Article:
systems around distant stars, and perhaps the origins of life itself (see Fig. 1) [1]. The SIM instrumentSpace Interferometry Mission Instrument Model and Astrometric Performance Validation IPEK BASDOGAN optical interferometer. The lack of signal from the science targets precludes using the star as a feedback

Basdogan, Ipek

409

Strong-Motion Instrumentation Programs in Taiwan  

E-print Network

by the Central Weather Bureau. 2. Strong-Motion Instrumentation Program by IES 2.1 Strong-Motion Accelerographs64 Strong-Motion Instrumentation Programs in Taiwan T. C. Shin Central Weather Bureau, Taipei- able amounts of resources have been devoted to seismic instru- mentation in general, and strong-motion

Wu, Yih-Min

410

Measurement hardware emulator: synthetic instrumentation and CASS  

Microsoft Academic Search

Synthetic Instrumentation is a class of test devices, including measurers and stimulators, implemented primarily with software and supported with minimal hardware conditioning for the test signals. This philosophy permits frequent reuse of the hardware elements (processors, A\\/Ds, D\\/As, signal conditioners and switches) when commanding different instrument functions. Substantially lower purchase cost and life cycle cost per function are therefore achieved.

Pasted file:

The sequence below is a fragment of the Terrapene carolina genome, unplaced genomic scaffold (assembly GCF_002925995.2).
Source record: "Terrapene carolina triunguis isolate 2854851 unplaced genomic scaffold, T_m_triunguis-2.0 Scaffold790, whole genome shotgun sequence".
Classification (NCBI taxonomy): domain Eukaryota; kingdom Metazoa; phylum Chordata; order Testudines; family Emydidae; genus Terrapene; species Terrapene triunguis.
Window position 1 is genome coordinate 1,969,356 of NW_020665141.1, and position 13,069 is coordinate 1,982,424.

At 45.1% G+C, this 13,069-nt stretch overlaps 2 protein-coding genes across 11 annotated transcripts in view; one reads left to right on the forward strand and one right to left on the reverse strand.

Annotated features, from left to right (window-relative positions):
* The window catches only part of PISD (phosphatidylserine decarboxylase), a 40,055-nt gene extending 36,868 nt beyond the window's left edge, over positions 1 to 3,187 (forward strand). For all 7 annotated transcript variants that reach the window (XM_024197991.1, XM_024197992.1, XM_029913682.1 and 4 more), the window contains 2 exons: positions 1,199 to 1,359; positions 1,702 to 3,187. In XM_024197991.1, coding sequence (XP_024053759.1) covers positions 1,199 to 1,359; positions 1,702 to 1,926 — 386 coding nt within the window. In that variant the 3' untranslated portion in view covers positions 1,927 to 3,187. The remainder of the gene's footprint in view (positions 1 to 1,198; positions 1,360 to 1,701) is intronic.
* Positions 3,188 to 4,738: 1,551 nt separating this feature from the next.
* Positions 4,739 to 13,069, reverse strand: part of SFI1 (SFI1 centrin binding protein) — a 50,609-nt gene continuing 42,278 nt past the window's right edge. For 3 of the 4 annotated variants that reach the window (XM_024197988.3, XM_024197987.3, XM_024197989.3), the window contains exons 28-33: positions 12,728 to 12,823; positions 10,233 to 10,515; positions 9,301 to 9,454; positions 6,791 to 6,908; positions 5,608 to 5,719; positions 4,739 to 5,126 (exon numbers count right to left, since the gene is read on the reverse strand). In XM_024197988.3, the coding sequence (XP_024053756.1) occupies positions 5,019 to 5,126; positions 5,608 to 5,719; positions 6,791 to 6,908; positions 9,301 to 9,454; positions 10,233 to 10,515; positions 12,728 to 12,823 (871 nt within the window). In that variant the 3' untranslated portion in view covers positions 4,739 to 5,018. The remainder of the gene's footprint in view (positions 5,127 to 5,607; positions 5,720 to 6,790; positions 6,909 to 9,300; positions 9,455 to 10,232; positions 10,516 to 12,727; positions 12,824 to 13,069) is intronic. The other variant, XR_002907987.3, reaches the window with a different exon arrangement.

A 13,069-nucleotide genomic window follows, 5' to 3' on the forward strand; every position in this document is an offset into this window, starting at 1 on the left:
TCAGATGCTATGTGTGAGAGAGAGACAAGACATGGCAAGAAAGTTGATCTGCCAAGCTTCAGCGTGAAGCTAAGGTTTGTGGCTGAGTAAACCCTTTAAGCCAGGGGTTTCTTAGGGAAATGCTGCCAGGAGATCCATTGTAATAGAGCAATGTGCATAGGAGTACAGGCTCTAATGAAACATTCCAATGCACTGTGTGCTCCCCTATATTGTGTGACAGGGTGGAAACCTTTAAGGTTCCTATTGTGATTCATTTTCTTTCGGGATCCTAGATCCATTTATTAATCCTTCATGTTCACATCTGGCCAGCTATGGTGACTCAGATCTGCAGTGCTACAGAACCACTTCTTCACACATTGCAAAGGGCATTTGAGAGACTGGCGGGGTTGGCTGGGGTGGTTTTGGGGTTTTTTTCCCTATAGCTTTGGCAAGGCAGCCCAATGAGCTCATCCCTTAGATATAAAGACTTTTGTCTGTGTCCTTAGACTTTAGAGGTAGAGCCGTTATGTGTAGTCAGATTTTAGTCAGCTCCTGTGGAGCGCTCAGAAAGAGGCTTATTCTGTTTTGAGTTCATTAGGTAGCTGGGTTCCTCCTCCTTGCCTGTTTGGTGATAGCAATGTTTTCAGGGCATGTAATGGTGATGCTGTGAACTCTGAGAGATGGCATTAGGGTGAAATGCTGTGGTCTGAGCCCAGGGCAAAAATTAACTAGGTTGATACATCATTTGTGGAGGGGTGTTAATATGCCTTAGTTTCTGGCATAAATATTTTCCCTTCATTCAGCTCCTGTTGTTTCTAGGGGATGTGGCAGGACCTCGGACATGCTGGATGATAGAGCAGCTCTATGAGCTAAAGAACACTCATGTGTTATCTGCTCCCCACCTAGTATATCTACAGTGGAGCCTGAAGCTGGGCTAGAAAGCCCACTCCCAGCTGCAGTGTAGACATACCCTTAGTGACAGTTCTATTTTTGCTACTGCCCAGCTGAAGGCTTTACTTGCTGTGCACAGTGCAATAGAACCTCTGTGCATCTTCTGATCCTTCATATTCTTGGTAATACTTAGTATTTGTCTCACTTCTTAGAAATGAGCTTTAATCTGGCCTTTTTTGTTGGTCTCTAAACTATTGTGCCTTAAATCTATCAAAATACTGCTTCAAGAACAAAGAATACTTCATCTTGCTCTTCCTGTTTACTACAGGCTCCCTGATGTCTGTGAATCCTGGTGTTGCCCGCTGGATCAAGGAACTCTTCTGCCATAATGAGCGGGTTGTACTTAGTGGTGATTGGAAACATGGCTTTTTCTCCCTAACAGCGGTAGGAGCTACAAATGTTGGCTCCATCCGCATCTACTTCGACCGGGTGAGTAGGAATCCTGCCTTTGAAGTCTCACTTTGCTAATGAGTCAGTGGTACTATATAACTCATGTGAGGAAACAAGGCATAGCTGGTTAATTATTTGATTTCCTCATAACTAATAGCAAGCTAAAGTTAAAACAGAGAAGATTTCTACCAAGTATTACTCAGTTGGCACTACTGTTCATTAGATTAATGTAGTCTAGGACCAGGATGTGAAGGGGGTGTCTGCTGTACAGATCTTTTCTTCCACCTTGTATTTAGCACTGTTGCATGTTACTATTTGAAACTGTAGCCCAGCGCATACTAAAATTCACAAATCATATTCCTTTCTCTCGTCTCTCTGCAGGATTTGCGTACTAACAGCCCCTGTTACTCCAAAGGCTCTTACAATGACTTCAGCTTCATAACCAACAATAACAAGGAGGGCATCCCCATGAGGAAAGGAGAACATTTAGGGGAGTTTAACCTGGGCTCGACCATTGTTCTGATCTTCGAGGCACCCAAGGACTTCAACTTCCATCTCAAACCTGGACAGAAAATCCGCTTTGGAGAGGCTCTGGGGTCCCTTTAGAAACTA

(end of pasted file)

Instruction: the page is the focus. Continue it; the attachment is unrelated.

Leslie A. Orlidge; Eric D. Stoll

1999-01-01

411

A laser tracking dynamic robot metrology instrument  

NASA Technical Reports Server (NTRS)

Research work over several years has resulted in the development of a laser tracking instrument capable of dynamic 3-D measurements of robot end-effector trajectories. The instrument characteristics and experiments to measure the static and dynamic performance of a robot in an industrial manufacturing environment are described. The use of this technology for space applications is examined.

Parker, G. A.; Mayer, J. R. R.

1989-01-01

412

Gender Differences in Musical Instrument Choice